BY BONNIE TSUI || PHOTOGRAPHY BY BRYAN MELTZ
On a sun-drenched late summer morning in San Francisco, Dominique Crenn was wearing her favorite hat—a gray trucker cap embroidered with an owl and the words WISE ASS, the brim pulled low over her short dark hair—and black-framed glasses. The hat’s message seems to confirm her reputation as tough cookie, fearless chef, and no-nonsense leader for change in the food and restaurant world.
But Crenn wants people to know something: She’s actually a real softie. “Everyone thinks that I’m a champion, that I’m invincible,” she said, her lean frame ensconced in a striped armchair at the front corner of Bar Crenn, her romantic, thimble-sized Parisian wine bar in Cow Hollow. She is a thoughtful, eloquent speaker, her French accent adding a subtle touch of musicality to everything she says. “But I’m very emotional about things that I see. Everything is personal for me. It’s not just about opening a restaurant anymore. Everything I’m doing now is a platform. The message is to move toward change.” She paused to collect her thoughts before continuing, in a voice so soft that she’s almost hard to hear. “I want to be remembered as someone who gave back, who did the work—who was not just out for herself.”
Five years ago, Crenn was the first woman in the U.S. to earn two Michelin stars, for her first restaurant, Atelier Crenn. In August, she broke that ceiling again when Atelier Crenn earned a third star. She is known for her meticulous, inventive, modernist cooking—“plated art installations,” as the San Francisco Chronicle critic Michael Bauer put it. Standouts include a frozen white chocolate sphere filled with sparkling apple cider and topped with crème de cassis, a play on the Kir Breton, and “grains and seeds,” an array of smoked buckwheat, quinoa soil, and cured roe. At one o’clock on a Wednesday afternoon, the staff was cheerfully bustling about the kitchen. There was the din of things being stirred, agitated, pounded; an earthy, mushroomy scent bloomed, then permeated the premises, pleasantly.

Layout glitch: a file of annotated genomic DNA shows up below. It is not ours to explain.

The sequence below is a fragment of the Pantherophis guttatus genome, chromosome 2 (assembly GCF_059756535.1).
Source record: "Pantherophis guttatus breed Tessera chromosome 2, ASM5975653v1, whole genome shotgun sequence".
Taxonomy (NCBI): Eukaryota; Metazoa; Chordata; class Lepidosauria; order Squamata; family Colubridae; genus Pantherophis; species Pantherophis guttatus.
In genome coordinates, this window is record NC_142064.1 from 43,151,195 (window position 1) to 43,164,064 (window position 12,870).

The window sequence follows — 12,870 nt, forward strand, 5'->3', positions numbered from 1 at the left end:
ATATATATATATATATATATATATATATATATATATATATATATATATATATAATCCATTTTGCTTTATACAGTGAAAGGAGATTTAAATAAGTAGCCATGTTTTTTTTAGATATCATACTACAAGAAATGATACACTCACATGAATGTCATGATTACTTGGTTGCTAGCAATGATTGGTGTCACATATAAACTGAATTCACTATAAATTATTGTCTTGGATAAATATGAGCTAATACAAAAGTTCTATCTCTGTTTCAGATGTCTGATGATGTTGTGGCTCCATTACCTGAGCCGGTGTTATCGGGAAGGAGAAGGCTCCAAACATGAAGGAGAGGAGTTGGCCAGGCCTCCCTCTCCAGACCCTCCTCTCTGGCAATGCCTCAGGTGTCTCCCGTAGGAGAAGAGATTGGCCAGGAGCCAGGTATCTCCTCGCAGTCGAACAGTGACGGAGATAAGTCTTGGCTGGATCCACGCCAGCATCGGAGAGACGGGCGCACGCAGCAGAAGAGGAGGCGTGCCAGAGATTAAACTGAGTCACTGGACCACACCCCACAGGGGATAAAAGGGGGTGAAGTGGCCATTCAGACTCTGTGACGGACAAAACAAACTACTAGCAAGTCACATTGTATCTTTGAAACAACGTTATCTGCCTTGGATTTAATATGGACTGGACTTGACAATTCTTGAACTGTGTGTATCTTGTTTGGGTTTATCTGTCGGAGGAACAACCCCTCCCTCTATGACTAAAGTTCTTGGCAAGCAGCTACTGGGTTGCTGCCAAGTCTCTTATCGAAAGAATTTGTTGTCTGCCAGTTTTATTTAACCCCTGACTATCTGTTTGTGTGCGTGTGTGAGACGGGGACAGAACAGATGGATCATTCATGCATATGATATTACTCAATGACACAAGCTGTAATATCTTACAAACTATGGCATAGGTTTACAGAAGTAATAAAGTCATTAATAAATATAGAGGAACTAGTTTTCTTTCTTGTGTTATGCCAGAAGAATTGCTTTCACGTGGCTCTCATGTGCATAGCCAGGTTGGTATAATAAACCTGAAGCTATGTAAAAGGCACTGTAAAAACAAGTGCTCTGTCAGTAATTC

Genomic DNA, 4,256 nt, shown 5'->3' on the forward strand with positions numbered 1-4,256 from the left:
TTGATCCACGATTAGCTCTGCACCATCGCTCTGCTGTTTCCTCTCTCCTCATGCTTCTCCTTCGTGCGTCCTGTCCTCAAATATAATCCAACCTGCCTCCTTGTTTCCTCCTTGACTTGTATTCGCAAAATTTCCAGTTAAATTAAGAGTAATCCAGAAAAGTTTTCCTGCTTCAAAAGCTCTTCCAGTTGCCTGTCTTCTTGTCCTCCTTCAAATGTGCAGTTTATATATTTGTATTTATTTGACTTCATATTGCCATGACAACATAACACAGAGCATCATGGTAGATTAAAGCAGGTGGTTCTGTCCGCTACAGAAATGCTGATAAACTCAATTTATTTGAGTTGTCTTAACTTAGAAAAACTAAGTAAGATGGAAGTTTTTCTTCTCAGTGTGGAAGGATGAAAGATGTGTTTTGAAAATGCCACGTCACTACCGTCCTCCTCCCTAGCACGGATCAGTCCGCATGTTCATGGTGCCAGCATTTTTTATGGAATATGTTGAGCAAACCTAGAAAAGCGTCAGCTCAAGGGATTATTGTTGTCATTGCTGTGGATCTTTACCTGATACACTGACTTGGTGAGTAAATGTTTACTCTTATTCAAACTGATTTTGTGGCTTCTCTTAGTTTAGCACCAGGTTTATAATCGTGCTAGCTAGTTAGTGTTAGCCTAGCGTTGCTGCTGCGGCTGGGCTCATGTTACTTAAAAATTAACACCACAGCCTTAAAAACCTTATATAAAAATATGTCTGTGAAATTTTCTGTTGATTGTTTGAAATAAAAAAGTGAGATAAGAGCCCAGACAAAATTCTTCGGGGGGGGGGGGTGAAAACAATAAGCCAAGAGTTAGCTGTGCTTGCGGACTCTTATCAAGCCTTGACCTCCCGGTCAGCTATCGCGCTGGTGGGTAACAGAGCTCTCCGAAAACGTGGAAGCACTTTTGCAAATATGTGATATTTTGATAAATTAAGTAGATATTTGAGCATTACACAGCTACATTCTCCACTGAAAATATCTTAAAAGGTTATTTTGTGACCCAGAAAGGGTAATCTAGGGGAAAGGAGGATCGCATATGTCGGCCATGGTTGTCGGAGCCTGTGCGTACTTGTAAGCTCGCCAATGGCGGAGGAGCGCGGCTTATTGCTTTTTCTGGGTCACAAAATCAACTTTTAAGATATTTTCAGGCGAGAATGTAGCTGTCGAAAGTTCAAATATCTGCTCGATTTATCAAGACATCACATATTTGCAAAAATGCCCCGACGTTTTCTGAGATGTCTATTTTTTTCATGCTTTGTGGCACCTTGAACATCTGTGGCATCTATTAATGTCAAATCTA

In 2015, she opened Petit Crenn, a more casual bistro with a wood-fired grill, in Hayes Valley; it was followed by Bar Crenn, adjacent to and sharing a kitchen with Atelier Crenn, early last year. A mere eight months after opening, Bar Crenn received a Michelin star. Onscreen appearances, including two turns as a contestant on Iron Chef and one as a subject in the second season of Chef’s Table, charmed viewers and helped propel her to culinary rock-star status.
In 2016, Crenn was named the World’s Best Female Chef on San Pellegrino’s 50 Best Restaurants List—the “female” qualifier, of course, making the honor a bit of a dubious one. She told the Washington Post that she thought the award was “stupid.” In an interview with AJ+, she said, “I’m not cooking differently, or better, or worse, than somebody that is a male.” She wants people to see her not as a woman chef, but as a chef—a person who is telling a story on the plate, who puts her heart on it.
Crenn has also gained renown as a champion for equity in the restaurant industry, as well as an advocate for sustainable food systems. Her four-acre organic farm just outside Sonoma, Bleu Belle, supplies her restaurants, growing everything from onions, leeks, and garlic to apricots, figs, and apples; there are chickens and a greenhouse, too. “We source the rest from the farmers we know, because we are mindful of what the soil can give us, but we also don’t want to detach ourselves 100 percent from the farmers,” she said. Her three restaurants may share a parent, but like children, they differ markedly. Atelier Crenn’s light filled dining room feels modern and spare, with gleaming, black-walnut slab tables. Bar Crenn has an old-world ambience, with rich velvet drapery and faux-fur barstools. Same goes for table service items: For Atelier, wooden butter boxes the color of caramel, sleek black slates for geoduck tarts, and teal ceramics for cheese; for Bar, vintage silver trays, gold-rimmed plates, and ornate glasses and bowls, much of it sourced from estate sales.